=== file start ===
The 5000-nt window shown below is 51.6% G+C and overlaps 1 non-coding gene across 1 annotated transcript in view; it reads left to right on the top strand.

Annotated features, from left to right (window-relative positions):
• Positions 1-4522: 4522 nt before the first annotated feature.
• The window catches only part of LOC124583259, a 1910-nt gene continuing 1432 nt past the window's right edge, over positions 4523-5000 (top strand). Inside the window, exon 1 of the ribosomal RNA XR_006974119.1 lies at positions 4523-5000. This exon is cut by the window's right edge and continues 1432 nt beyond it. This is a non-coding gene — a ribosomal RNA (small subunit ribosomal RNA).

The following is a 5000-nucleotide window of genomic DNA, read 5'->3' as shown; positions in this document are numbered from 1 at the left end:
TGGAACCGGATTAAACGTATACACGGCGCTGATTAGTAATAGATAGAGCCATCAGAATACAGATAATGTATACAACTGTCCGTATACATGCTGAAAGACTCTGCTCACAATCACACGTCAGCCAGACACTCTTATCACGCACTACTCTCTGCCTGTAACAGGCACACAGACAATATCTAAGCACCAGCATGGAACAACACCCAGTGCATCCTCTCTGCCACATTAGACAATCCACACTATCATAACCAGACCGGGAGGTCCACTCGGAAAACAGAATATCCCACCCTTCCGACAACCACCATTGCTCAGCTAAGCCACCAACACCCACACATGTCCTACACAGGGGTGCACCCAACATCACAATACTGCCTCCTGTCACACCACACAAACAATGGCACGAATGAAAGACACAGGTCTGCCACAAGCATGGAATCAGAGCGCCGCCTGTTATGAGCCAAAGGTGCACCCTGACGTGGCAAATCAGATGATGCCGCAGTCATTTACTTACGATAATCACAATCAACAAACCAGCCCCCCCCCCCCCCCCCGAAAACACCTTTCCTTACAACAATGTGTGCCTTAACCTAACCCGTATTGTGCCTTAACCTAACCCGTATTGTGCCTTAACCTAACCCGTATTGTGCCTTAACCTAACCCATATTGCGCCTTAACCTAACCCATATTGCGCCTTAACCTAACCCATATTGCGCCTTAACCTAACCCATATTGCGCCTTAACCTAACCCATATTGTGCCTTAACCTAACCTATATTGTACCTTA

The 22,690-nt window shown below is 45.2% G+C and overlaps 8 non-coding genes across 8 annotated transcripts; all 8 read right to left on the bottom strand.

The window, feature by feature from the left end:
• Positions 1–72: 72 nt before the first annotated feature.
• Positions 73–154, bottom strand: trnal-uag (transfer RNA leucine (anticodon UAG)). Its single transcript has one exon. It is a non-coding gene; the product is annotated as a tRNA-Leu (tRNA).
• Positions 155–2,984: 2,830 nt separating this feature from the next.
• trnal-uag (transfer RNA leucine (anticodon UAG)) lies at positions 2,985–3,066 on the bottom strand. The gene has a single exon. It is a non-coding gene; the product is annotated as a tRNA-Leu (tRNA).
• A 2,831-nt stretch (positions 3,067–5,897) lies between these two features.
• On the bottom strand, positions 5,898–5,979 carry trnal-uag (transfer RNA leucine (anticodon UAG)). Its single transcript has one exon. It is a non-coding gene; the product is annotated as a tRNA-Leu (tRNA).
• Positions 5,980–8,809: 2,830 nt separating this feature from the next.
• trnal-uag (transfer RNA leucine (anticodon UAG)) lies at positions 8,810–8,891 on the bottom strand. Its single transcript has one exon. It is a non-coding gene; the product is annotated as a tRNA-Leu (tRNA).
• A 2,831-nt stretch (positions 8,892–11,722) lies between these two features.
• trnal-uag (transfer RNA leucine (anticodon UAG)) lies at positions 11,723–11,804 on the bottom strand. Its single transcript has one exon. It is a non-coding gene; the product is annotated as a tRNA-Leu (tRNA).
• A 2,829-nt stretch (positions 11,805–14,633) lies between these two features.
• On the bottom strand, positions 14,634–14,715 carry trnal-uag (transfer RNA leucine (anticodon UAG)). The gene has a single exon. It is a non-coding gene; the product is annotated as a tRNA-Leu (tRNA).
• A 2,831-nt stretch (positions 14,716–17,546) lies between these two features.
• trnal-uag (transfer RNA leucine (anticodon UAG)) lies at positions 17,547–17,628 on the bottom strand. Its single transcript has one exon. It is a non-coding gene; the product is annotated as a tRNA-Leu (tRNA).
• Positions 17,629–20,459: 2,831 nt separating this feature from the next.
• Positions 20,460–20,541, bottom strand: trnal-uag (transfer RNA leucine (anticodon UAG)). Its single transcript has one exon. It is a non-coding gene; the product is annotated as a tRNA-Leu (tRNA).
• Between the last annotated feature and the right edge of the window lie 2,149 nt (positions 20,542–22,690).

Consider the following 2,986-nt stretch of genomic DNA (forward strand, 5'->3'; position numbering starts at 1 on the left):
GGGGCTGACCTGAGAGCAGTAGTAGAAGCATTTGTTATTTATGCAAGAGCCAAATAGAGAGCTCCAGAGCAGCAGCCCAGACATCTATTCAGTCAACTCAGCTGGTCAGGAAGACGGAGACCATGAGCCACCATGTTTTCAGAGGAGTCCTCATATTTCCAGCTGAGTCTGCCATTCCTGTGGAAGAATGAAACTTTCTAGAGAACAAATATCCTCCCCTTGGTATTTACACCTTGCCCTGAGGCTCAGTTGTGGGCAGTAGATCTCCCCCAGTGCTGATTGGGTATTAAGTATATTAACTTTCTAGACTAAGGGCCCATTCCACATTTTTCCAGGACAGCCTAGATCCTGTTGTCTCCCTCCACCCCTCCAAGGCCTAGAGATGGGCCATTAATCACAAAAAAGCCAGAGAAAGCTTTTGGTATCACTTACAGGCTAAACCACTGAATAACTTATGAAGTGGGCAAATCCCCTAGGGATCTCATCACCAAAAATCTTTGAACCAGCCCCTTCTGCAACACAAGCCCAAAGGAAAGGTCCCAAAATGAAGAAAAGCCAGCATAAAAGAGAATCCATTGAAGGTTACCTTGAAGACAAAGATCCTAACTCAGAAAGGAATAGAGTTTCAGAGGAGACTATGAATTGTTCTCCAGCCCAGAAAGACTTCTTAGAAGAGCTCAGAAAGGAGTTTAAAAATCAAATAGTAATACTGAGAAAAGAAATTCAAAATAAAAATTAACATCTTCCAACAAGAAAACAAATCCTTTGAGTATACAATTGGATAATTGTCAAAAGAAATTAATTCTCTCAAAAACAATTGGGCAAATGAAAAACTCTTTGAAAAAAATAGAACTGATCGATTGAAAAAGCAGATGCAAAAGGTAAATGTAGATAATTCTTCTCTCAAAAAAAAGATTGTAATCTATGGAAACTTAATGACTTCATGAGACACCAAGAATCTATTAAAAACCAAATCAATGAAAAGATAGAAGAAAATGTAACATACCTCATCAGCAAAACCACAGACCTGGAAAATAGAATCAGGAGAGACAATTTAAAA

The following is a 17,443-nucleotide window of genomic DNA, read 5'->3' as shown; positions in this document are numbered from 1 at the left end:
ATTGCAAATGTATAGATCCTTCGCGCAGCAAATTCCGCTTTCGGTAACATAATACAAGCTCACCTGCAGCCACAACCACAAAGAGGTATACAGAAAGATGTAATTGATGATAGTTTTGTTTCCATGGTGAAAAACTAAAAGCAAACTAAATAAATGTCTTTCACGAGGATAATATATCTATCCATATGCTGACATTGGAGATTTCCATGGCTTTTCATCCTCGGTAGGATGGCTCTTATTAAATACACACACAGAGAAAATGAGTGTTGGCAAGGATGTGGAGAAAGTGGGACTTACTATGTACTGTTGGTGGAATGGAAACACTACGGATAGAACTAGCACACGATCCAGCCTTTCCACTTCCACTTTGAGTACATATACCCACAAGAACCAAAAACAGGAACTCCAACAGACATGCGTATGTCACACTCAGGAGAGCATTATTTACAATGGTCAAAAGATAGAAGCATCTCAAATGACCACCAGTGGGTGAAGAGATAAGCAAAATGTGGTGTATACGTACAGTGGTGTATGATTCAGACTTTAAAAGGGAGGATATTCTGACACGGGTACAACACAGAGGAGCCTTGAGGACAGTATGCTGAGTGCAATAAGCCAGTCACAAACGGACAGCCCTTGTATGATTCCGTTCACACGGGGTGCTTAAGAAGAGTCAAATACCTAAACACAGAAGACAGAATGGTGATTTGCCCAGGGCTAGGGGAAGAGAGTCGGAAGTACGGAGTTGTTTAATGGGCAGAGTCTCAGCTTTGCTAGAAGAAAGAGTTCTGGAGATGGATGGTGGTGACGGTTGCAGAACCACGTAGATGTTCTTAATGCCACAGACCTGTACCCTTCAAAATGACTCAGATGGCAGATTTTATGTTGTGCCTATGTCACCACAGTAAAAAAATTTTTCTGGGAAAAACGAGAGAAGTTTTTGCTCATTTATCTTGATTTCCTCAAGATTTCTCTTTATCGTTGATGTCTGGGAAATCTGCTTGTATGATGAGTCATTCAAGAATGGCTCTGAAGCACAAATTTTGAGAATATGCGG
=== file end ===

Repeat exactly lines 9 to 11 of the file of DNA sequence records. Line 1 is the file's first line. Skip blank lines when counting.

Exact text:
• Positions 1–72: 72 nt before the first annotated feature.
• Positions 73–154, bottom strand: trnal-uag (transfer RNA leucine (anticodon UAG)). Its single transcript has one exon. It is a non-coding gene; the product is annotated as a tRNA-Leu (tRNA).
• Positions 155–2,984: 2,830 nt separating this feature from the next.